Plaintiffs can only obtain "discovery regarding any matter, not privileged, which is relevant to the subject matter involved in the pending action" or "information reasonably calculated to lead to the discovery of admissible evidence." F ED. R. CIV. P. 26(b)(1). McLarty argues that several of the documents at issue are irrelevant, and therefore undiscoverable as they relate to the White House Travel Office investigation (also known as "Travelgate"). This court has previously ruled that most matters regarding Travelgate are not relevant to the instant case. See Alexander v. FBI, Civ. No. 96-2123, Memorandum and Order at 5 (D.D.C. Dec. 7, 1998). As this court stated:

the only apparent connection in substance between it [Travelgate] and the current case is the possible misuse of the government file of Billy Dale, a former Travel Office employee. Although the plaintiffs are certainly entitled to inquire into the obtaining and misuse of Dale's government file, this common thread cannot lead to the discoverability of any and all Travelgate matter. Id.

Per review of the privilege log and in camera review of the documents, most of the documents pertain only to Travelgate and do not involve Billy Dale's file. Therefore, they are irrelevant to the pending action, and they are not discoverable by the plaintiffs. Accordingly, the court will now turn its analysis only to the remaining documents.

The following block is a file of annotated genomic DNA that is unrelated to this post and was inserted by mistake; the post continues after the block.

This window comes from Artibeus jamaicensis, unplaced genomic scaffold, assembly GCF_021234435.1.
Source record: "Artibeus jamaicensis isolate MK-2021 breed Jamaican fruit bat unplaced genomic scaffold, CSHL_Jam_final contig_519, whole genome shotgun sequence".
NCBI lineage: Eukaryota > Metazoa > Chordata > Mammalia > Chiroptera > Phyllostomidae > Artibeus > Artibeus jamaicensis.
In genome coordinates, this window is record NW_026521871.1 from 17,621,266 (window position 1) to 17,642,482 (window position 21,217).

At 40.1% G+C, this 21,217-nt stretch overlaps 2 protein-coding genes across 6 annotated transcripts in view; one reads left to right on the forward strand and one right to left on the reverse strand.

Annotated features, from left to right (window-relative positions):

B. Attorney-Client Privilege

The following documents listed on the privilege log are relevant to the pending case: Bates No. P287, P289-91, P293-300, P302, and P304- 14. Therefore, the plaintiffs have met their initial burden as to these documents, and the burden now shifts to McLarty to prove that the documents are privileged. As the party asserting the attorney-client privilege, McLarty must demonstrate "the applicability of the privilege by way of affidavits or other competent evidence." Alexander v. FBI, 186 F.R.D. 102, 111 (D.D.C. 1998) (citing Odone v. Croda Int'l PLC, 950 F.Supp. 10, 12 (D.D.C. 1997)). At a minimum, McLarty must provide the court with evidence supporting each of the essential elements necessary to sustain a claim of privilege. *fn2 See Alexander, 186 F.R.D. at 107.

As noted above, McLarty produced a privilege log at the beginning of his deposition in this case. This court has previously addressed what a privilege log must identify. In its Memorandum and Order of July 27, 1998, the court held that the essential elements a party must provide to sustain a claim of attorney-client privilege are:

(a)the attorney and client involved, (b) the nature of the document, (c) all persons or entities shown on the document to have received or sent the document, (d) all persons or entities known to have been furnished the document or informed of its substance, and (e) the date the document was generated, prepared or dated. Alexander, 186 F.R.D. at 106-07 (quoting In re Grand Jury Investigation, 974 F.Supp. 1068, 1071 (9 th Cir. 1992)).